I used to be ashamed at the tears squeezing out the corners of my eyes when I walked up to take communion. I used to think I was too much removed from those summer camp experiences where tears and emotions seemed more appropriate. I used to think getting teary-eyed at the communion table would reveal some of the messy layers of my life I try to keep hidden – the less tidy and more sinful layers.
Sometimes I still try to blink away the emotion. I’ll try to focus on something other than the weight of my eternal destiny and the Savior who stepped in to change my course. Tonight, I let the tears slip down as I walked up the aisle.
I sang along to “Jesus Paid it All” in a soft murmur, believing every word because sin had left a crimson stain but He washed it white as snow.
And that’s a miracle.
It’s okay to get emotional when unbelievable things happen and it’s okay to have that emotion on a weekly basis. Because my salvation doesn’t make any sense.
When I take the bread and drink the wine, proclaiming Christ’s death until He comes again, I am believing that His death was sufficient to cover my sin. I am believing Christ as my substitute and that He ransomed my soul from the pit of emptiness by putting Himself inside that pit.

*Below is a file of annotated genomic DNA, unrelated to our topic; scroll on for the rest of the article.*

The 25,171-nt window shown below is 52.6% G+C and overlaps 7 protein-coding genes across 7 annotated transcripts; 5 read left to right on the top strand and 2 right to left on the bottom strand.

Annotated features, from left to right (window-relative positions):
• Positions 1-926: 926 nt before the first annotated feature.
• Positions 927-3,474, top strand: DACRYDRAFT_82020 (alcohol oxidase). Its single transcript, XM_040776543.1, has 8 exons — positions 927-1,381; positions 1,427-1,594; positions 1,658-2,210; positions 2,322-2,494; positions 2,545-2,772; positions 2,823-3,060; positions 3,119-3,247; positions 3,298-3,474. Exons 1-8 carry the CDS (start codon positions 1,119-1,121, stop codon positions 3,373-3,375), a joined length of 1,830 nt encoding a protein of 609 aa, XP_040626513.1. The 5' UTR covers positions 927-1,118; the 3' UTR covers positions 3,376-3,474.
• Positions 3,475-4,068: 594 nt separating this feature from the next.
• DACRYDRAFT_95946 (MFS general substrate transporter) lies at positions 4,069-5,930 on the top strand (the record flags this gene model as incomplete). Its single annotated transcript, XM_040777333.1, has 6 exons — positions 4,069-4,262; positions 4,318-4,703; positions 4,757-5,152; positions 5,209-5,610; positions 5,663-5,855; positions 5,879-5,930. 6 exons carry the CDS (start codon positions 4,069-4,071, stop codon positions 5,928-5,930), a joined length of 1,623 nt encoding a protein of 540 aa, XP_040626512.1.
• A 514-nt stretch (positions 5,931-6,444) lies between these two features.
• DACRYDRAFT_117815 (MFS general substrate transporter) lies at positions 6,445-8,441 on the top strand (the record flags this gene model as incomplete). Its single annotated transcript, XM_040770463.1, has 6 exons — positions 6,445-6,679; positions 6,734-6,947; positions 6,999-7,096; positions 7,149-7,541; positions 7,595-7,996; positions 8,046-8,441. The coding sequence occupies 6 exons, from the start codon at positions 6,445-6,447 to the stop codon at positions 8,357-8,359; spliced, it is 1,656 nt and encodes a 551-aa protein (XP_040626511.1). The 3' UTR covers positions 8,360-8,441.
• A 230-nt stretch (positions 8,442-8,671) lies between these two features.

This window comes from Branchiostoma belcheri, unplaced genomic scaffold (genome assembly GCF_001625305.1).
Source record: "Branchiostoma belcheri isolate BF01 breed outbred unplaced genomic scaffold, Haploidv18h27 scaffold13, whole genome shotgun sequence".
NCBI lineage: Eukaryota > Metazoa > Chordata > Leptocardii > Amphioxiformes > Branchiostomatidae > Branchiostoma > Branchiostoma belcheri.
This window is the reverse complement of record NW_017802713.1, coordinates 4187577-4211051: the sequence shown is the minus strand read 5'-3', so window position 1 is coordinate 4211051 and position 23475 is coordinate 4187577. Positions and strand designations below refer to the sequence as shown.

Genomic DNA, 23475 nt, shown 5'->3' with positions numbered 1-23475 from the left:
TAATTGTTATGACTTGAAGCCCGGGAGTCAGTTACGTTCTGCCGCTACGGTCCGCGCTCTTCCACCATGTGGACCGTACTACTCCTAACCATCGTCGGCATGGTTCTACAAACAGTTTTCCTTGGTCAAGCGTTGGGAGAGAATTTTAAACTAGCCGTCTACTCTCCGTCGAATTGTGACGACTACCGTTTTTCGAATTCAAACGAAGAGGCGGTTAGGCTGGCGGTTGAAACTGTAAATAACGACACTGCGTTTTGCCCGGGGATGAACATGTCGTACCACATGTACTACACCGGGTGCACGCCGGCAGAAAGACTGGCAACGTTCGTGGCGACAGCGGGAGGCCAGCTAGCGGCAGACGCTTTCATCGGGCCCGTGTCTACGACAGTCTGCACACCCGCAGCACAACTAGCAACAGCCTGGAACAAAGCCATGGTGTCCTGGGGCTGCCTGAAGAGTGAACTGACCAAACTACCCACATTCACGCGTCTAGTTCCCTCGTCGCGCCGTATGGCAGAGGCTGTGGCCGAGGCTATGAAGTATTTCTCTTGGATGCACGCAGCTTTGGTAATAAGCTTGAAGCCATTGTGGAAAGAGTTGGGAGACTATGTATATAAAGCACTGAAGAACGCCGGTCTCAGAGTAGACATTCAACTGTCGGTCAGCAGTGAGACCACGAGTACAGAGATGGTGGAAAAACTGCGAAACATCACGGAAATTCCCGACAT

It isn’t a long walk between the wooden pews to the front of the church, but it’s long enough. The upright bass, piano, and saxophones accompanied my reflection and the tears were persistent.
I hear the Savior say,
“Thy strength indeed is small;
Child of weakness, watch and pray,
Find in Me thine all in all.”
There’s no good reason for this weak child to find or be found, but God called my heart out of darkness into light. And so the short walk before I rip off the bread and drink the wine from the cup is full of ways I’m not worthy, ways I’m overwhelmed by God’s gift.
My tears may sound like nonsense, but I suppose to my heart it is the opposite. I am not sad for my salvation, just overwhelmed by it – by the bigness of it and the unlikeliness of it.
The walk back to my wooden pew after that little feast is always a beautiful celebration. I am always breathing deep sighs and lifting up my chin because as weighty as that communion dinner is, His grace is weightier still. Anything I may have brought up with me – shame or guilt or fear or doubt – He already covered in the sacrifice on the cross and I am free of it.
I get weepy at communion. It’s just a thing that happens every Sunday. Sometimes I try to hide it and blink it away, but other times I let those little tears roll because communion is a an emotional encounter.